Oct. 31 - Greece announces its 2013 budget against a backdrop of protests, predicting a worse-than-expected recession in 2013. Ciara Sutton reports.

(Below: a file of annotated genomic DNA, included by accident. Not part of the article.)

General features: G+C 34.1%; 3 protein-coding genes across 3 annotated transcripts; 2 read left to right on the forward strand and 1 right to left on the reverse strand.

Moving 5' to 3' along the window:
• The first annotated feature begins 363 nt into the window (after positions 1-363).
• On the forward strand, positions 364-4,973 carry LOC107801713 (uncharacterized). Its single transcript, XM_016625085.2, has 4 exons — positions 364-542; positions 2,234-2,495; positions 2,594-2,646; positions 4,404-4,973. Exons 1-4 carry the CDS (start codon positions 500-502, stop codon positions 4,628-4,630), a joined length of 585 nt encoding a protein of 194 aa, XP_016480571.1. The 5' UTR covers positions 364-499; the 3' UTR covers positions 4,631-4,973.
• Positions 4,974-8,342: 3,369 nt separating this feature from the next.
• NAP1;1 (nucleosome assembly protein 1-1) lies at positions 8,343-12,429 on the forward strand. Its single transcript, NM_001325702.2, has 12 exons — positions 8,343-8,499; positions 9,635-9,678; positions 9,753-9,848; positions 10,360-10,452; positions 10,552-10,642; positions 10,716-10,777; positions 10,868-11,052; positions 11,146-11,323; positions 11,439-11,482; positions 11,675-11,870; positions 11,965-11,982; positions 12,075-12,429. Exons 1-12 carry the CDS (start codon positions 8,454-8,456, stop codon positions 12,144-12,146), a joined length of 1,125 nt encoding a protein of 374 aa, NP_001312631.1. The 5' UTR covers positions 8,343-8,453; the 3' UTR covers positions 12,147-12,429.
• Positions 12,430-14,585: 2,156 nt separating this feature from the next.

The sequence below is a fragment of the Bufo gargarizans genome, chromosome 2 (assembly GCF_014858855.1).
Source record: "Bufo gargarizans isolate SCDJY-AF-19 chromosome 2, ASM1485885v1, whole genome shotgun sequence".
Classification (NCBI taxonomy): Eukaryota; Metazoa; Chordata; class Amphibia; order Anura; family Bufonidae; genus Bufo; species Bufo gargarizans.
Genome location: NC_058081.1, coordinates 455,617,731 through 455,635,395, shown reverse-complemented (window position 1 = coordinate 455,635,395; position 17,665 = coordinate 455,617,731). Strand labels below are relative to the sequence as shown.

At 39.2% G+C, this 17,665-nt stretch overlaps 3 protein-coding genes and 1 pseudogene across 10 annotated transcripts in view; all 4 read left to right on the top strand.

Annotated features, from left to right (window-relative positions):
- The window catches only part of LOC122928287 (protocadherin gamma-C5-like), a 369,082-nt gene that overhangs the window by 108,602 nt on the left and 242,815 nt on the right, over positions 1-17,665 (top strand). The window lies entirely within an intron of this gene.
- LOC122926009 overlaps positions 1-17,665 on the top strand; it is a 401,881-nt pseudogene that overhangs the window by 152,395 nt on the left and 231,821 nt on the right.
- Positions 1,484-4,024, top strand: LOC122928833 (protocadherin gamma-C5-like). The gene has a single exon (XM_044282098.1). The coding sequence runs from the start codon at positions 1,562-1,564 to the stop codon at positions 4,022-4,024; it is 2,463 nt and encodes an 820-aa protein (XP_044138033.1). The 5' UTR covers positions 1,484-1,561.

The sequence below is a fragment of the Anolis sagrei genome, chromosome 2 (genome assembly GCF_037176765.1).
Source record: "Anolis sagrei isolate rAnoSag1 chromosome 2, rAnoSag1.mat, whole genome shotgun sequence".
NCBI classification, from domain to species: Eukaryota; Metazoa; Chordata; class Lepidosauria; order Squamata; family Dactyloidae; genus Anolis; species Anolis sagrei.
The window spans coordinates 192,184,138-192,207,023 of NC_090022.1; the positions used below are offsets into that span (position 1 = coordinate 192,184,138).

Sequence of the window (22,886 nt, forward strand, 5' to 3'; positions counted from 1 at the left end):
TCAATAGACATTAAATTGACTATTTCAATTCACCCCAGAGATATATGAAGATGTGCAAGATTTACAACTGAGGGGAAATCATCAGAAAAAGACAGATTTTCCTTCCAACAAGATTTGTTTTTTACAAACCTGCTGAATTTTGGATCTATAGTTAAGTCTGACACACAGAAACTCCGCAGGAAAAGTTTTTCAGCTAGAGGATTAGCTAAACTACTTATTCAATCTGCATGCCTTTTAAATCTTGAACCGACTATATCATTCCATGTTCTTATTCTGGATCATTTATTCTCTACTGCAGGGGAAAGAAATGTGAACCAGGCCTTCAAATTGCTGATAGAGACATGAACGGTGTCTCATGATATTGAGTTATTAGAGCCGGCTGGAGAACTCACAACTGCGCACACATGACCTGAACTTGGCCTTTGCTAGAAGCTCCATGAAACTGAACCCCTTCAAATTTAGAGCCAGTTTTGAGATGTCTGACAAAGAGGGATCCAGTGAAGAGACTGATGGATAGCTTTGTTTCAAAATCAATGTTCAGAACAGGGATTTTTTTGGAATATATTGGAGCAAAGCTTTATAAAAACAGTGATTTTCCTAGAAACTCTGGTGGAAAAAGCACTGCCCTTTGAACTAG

It was a big day for news in Greece - the 2013 budget was submitted - but the story went largely unreported in Athens. Instead journalists marched on parliament in protest at changes to pensions and health insurance. (SOUNDBITE) (Greek) MARCOS GEORGANTAS, A JOURNALIST, SAYING: "We have been paying into and supporting our pension funds very well on our own and we don't want to merge our fund with the new national fund." Their demonstration was one of many as the government announced the recession will be worse than expected next year, with the economy contracting around 4 and a half percent. The budget also includes spending cuts and tax measures worth 13.5 billion euros. It must be approved by parliament by the end of next week if Greece is to get its next tranche of aid. The government says talks with the troika are - at least - now complete and an austerity plan is in place. European finance ministers have also been discussing Greece during a phone conference. They will be well aware the outlook for the euro zone as a whole remains bleak. Latest unemployment figures for the region hit record levels, with worse to come next year. Economists expect the ECB to cut interest rates again before the end of the year to support the slowing economy. But Joe Rundle from ETX Capital says the bloc's future remains in the balance. (SOUNDBITE) (English) JOE RUNDLE, HEAD OF TRADING, ETX CAPITAL, SAYING: "If the euro zone crisis were to spiral out of control again and the bailout and OMT program isn't agreed to and involves political fighting, that will put a break and a reverse onto the stock markets, pending that I think we'll see an uplift into the year end." Portugal has also approved the biggest tax increases in the country's modern history. It's searching for ways to meet goals set under its 78-billion euro bailout deal with the EU and IMF. But it too is facing a third year of economic contraction as households face the higher taxes and record unemployment.